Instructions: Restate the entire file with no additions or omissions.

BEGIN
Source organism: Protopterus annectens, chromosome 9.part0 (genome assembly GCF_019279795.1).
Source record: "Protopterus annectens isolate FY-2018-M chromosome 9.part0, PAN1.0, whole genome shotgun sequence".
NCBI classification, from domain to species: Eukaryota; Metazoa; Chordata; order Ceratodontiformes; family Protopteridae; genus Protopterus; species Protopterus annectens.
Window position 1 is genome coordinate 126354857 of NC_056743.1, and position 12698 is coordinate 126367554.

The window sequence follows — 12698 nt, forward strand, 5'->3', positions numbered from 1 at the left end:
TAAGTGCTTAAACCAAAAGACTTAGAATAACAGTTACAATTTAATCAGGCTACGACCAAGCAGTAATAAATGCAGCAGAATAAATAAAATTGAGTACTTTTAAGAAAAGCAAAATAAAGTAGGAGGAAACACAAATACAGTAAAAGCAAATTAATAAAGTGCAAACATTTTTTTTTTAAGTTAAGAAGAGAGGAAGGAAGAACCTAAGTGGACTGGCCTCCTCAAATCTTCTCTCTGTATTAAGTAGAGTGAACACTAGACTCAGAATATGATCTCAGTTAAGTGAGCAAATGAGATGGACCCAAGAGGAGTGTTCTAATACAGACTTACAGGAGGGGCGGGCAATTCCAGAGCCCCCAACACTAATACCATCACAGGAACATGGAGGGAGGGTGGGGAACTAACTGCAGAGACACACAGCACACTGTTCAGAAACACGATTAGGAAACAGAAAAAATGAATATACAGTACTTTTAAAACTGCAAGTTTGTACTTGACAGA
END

Source organism: Protopterus annectens, chromosome 9.part0 (genome assembly GCF_019279795.1).
Source record: "Protopterus annectens isolate FY-2018-M chromosome 9.part0, PAN1.0, whole genome shotgun sequence".
NCBI classification, from domain to species: Eukaryota; Metazoa; Chordata; order Ceratodontiformes; family Protopteridae; genus Protopterus; species Protopterus annectens.
Window position 1 is genome coordinate 126354857 of NC_056743.1, and position 12698 is coordinate 126367554.

The window sequence follows — 12698 nt, forward strand, 5'->3', positions numbered from 1 at the left end:
TAAGTGCTTAAACCAAAAGACTTAGAATAACAGTTACAATTTAATCAGGCTACGACCAAGCAGTAATAAATGCAGCAGAATAAATAAAATTGAGTACTTTTAAGAAAAGCAAAATAAAGTAGGAGGAAACACAAATACAGTAAAAGCAAATTAATAAAGTGCAAACATTTTTTTTTTAAGTTAAGAAGAGAGGAAGGAAGAACCTAAGTGGACTGGCCTCCTCAAATCTTCTCTCTGTATTAAGTAGAGTGAACACTAGACTCAGAATATGATCTCAGTTAAGTGAGCAAATGAGATGGACCCAAGAGGAGTGTTCTAATACAGACTTACAGGAGGGGCGGGCAATTCCAGAGCCCCCAACACTAATACCATCACAGGAACATGGAGGGAGGGTGGGGAACTAACTGCAGAGACACACAGCACACTGTTCAGAAACACGATTAGGAAACAGAAAAAATGAATATACAGTACTTTTAAAACTGCAAGTTTGTACTTGACAGA